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The Great Leak Forward: Chinese Economic Espionage In The U.S.

By Camille Mouillard & Maxime Proud

In September 2015, Barack Obama and Xi Jinping publicly agreed that the United States and China would not engage in cyber espionage for commercial gain. The agreement came after China’s corporate espionage activities began to be seen as a national security emergency, costing American companies billions of dollars in losses, and millions of jobs every year.

By espionage for commercial gain, the 2015 agreement between Obama and Xi was specifically referring to the hacking activities conducted by state and non-state Chinese actors targeting U.S. private companies. The agreement did not seem to encompass more traditional espionage activities, such as intelligence gathering for political and military gains, and other forms of espionage such as HUMINT operations. After the agreement, cyber security experts worldwide have noted a significant decrease in the Chinese cyber attacks targeting private companies. One might think that Beijing is ready to adopt a less aggressive posture. However, knowledge of Chinese intelligence services and the Chinese government’s global agenda shows that nothing could be farther from the truth.

U.S. As A Prime Target

For many years, Beijing has been conducting a relentless campaign of economic espionage targeting the most developed nations, including the United States. In July 2015, NBCNEWS released an exclusive secret NSA map of the country displaying more than 600 red dots, each dot representing a unique corporate, private, or U.S government victim of Chinese cyber espionage since 2010. That means that for five years, China has conducted approximately one successful cyber attack against U.S. interests every three days, raising major concerns in Washington.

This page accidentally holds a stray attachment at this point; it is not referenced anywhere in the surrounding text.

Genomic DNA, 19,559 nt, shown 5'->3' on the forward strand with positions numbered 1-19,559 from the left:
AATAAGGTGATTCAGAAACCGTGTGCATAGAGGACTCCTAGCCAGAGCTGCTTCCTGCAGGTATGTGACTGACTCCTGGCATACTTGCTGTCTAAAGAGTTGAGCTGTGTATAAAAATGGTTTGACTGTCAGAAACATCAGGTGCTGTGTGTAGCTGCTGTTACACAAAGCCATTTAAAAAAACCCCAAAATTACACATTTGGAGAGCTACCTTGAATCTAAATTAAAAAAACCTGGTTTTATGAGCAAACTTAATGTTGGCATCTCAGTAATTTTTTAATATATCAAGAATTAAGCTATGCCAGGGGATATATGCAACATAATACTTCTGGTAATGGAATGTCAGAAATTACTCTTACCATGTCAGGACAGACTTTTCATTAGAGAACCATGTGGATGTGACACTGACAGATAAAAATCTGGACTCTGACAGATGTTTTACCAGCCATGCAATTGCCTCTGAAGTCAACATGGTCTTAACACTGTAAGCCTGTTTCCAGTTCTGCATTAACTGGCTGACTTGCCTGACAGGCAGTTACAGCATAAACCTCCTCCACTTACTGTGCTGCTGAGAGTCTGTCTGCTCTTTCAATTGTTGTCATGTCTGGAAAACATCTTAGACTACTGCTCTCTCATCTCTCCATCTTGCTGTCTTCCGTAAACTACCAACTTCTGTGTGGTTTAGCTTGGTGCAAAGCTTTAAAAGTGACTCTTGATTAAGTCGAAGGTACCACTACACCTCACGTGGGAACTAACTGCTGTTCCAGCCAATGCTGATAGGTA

More recently, in February 2017, hackers allegedly working for the Chinese government breached the National Foreign Trade Council in Washington. NFTC board members include the CEOs of some of the most successful American companies such as Amazon, Exxon Mobil, or IBM. Experts believe this attack on the NFTC network was linked to the trade negotiations between Donald Trump and Xi Jinping in April 2017. At the same time, PwC and BAE Systems released a report highlighting the role of a China-based threat actor in a global hacking campaign. Called Operation Cloud Hopper by PwC and BAE Systems, it was targeting managed IT service providers and their clients in a wide range of countries including the U.K, Japan, India and the United States. Known as APT10, the hackers successfully gained access to an unprecedented amount of intellectual property (IP) and trade secrets.

But cyberattacks are not the only way for China to gain access to America’s IP and trade secrets. For decades, the Chinese Ministry of State Security (MSS) or Guojia Anquanbu targeted and recruited Chinese-American in its efforts to infiltrate the highest levels of the American government. On March 28, 2017 the FBI arrested Mrs. Claiborne, a State Department employee on the charge of lying to the FBI about her contacts with Chinese intelligence officers. The State Department employee, who held a top security clearance, allegedly received money and other gifts in exchange for information on Sino American relations. Interestingly, the MSS tried to recruit Mrs. Claiborne, even though she was not ethnically Chinese.